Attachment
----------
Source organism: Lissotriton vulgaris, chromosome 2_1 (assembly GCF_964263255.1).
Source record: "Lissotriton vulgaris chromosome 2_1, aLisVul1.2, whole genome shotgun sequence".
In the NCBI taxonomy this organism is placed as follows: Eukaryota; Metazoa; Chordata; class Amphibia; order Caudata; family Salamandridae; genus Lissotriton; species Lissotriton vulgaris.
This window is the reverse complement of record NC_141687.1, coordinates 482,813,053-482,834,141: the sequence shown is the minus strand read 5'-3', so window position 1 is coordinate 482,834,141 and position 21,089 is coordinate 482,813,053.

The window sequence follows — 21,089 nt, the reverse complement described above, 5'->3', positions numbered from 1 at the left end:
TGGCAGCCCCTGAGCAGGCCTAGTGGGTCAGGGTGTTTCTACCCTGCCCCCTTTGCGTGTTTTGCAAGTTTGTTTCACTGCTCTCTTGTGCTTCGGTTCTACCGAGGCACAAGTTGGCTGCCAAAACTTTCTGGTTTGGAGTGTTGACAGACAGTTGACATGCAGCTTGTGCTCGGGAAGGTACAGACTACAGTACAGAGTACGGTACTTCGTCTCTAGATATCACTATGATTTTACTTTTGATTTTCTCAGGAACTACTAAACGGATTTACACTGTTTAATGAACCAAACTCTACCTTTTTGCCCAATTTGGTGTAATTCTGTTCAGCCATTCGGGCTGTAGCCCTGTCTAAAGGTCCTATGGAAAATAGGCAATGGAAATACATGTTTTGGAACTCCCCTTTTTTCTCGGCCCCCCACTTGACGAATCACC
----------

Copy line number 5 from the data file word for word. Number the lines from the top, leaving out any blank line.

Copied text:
The window sequence follows — 21,089 nt, the reverse complement described above, 5'->3', positions numbered from 1 at the left end: